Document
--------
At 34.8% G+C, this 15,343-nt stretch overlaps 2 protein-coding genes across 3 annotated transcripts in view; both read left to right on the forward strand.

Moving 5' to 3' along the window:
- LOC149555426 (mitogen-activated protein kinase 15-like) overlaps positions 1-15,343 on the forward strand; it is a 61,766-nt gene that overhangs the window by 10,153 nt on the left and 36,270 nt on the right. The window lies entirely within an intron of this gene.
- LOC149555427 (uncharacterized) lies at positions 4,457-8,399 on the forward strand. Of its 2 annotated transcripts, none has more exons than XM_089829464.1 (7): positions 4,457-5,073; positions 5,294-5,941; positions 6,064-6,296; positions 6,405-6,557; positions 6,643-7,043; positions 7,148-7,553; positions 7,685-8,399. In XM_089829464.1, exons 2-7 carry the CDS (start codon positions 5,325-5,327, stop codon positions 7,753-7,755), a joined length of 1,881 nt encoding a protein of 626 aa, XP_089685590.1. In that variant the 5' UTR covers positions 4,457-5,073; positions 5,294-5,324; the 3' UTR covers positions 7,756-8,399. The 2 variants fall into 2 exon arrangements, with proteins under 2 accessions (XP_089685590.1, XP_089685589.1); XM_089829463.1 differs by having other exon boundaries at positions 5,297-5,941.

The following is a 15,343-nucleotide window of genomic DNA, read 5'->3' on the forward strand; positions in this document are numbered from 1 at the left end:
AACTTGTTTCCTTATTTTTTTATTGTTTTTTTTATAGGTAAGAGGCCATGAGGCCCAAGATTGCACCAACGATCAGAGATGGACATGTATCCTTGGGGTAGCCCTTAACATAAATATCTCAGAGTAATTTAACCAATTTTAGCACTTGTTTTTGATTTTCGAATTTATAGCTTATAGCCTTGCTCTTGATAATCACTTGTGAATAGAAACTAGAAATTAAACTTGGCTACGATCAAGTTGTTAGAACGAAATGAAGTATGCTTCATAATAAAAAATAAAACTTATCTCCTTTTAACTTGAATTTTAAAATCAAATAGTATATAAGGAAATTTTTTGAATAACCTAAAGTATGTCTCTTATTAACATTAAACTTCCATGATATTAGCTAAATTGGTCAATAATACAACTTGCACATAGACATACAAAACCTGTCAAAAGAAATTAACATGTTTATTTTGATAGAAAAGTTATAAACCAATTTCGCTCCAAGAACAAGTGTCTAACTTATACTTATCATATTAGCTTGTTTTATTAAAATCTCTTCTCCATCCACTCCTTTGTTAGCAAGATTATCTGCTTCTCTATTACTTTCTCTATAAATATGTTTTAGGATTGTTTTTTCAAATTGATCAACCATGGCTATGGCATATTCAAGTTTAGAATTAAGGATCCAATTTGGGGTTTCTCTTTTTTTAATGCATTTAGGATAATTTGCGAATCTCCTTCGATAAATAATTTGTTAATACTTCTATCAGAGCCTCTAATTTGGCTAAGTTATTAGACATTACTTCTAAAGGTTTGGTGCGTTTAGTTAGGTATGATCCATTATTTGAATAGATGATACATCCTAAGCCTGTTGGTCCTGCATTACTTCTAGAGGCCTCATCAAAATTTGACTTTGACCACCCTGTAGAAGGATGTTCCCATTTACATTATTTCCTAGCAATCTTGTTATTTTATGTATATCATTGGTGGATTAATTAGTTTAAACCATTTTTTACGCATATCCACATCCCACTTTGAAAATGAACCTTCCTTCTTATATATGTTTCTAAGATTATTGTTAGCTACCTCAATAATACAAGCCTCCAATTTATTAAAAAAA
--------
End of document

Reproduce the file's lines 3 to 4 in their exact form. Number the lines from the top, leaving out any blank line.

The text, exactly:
- LOC149555426 (mitogen-activated protein kinase 15-like) overlaps positions 1-15,343 on the forward strand; it is a 61,766-nt gene that overhangs the window by 10,153 nt on the left and 36,270 nt on the right. The window lies entirely within an intron of this gene.
- LOC149555427 (uncharacterized) lies at positions 4,457-8,399 on the forward strand. Of its 2 annotated transcripts, none has more exons than XM_089829464.1 (7): positions 4,457-5,073; positions 5,294-5,941; positions 6,064-6,296; positions 6,405-6,557; positions 6,643-7,043; positions 7,148-7,553; positions 7,685-8,399. In XM_089829464.1, exons 2-7 carry the CDS (start codon positions 5,325-5,327, stop codon positions 7,753-7,755), a joined length of 1,881 nt encoding a protein of 626 aa, XP_089685590.1. In that variant the 5' UTR covers positions 4,457-5,073; positions 5,294-5,324; the 3' UTR covers positions 7,756-8,399. The 2 variants fall into 2 exon arrangements, with proteins under 2 accessions (XP_089685590.1, XP_089685589.1); XM_089829463.1 differs by having other exon boundaries at positions 5,297-5,941.